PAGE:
My first job as a financial journalist was covering British building societies, so the nationalisation of Bradford & Bingley £42bn mortgage book, with Banco Santander favourite to take on its £22bn of retail deposits and its 200-branch network is a striking event.
I used to write about building societies under the guidance of Robert Peston, who was then (in the early 1990s) banking editor of the FT and is now business editor of the BBC. So his assessment interests me:
The nationalisation will be seen as proof that the demutualisation of building societies – which began when Abbey National became a bank in 1989 – has been a colossal failure for both the former building societies and the British economy.
These specialist mortgage lenders were under such pressure to grow their profits, as public companies, that they became reckless adventurers in wholesale funding markets.
I think that is correct. Many of the building societies struck me at the time as being self-satisfied and complacent, largely because they had an very well-tested and safe way to make money. They simply maintained a spread between what they paid on retail deposits and what they charged for mortgages.
The business, in fact, approximated to the old saying about the banker: that he paid interest at three per cent, gave out loans at five per cent and was on the golf course by four o’clock. Read more
You might think that $2 – the sum that Nomura reportedly paid for the equities and investment banking franchises of Lehman Brothers in Europe – is cheap for a London-based investment bank.
However, since the dollar is trading at about $1.84 per pound at the moment, it is a slight premium (in nominal terms at least) to the ₤1 that ING paid for the remains of Barings in 1995. Read more
I see (via Felix Salmon) that the credit default swap marked, distrusted by Chris Cox of the Securities and Exchange Commission and beloved by Alan Greenspan, now believes that the US government is more likely to default on its debts than McDonald’s.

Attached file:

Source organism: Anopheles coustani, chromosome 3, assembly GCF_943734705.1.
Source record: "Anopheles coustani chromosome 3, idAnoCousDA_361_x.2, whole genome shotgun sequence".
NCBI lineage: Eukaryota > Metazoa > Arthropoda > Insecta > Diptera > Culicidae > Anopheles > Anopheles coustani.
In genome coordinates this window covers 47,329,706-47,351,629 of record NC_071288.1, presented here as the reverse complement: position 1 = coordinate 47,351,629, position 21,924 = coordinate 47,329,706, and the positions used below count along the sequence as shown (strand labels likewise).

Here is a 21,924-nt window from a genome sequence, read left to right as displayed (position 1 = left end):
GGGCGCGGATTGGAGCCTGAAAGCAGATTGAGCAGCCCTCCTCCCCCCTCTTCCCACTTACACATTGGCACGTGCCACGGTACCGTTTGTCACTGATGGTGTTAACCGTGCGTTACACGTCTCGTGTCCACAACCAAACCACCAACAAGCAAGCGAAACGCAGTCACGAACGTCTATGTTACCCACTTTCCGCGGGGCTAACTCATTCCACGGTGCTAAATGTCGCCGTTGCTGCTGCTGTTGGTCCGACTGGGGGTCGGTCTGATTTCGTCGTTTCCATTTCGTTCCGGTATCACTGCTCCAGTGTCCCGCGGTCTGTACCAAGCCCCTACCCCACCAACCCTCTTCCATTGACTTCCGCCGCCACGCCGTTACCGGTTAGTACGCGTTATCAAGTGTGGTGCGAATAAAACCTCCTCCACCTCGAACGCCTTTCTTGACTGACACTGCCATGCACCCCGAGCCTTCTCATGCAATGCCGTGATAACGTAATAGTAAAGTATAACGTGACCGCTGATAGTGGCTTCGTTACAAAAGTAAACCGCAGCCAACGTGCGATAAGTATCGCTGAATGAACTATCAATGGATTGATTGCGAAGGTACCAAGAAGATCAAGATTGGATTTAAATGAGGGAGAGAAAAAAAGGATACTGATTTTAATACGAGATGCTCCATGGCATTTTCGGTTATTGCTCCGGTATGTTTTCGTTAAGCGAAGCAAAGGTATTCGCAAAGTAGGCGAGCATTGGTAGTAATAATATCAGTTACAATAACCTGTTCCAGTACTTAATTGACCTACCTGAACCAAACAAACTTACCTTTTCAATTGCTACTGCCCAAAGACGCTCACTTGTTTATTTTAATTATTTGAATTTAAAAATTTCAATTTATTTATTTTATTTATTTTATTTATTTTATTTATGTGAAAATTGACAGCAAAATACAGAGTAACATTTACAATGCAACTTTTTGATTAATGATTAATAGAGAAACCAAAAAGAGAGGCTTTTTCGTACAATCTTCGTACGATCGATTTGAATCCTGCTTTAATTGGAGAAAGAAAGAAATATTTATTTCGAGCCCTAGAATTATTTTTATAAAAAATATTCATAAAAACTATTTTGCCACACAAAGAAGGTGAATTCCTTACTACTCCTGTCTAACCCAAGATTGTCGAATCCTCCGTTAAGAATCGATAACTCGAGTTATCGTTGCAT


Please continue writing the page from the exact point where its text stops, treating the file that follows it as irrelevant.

FT Alphaville reports that: Read more
Further to my post below, here is Luis Zingales on the liquidity versus solvency flaws in the Paulson plan, and “a smart friend” of Greg Mankiw retorting. According to the latter, it is “academic” economists who oppose the plan. Meow. Read more
As John McCain makes his way to Washington to save the nation, a deal seems to be about to be struck on the $700bn bail-out package proposed by Hank Paulson, the Treasury secretary.
Meanwhile, a consensus is forming elsewhere that Mr Paulson and Ben Bernanke, chairman of the Federal Reserve, are taking aim at the wrong side of the balance sheet of the US banking system.
George Soros argues in the FT this morning, as Martin Wolf did the previous day, that the $700bn would be more efficiently spent on recapitalising US banks and then letting them get on with their business, rather than attempting to set a new price for the mortgage securities at the heart of the crisis.
That would be more in tune with, for example, the approach taken by Scandinavian countries during their own banking crisis in the 1990s. Read more
My FT column this week this week is on Goldman Sachs, recipient of $5bn from Warren Buffett, and whether it can keep combining private profit and public service: Read more
Listening to Chris Cox, the chairman of the Securities and Exchange Commission, giving evidence to Congress a few minutes ago, I was particularly struck by his assault on the lack of regulation of the over-the-counter derivatives market.
Mr Cox described the unregulated $58,000bn credit default swaps market as “ripe for fraud and manipulation”, saying that it was a forum for the shorting of corporate debt without the oversight imposed on cash markets. Read more
It is extremely rare for my prophecies to come true within a week, so I am gratified that Goldman Sachs and Morgan Stanley have come round to my point of view and thrown in the towel as independent investment banks.
Instead, they are turning into bank holding companies, regulated by the Federal Reserve, which puts them on a par with commercial banks and provides an even bigger backstop from the Fed. Read more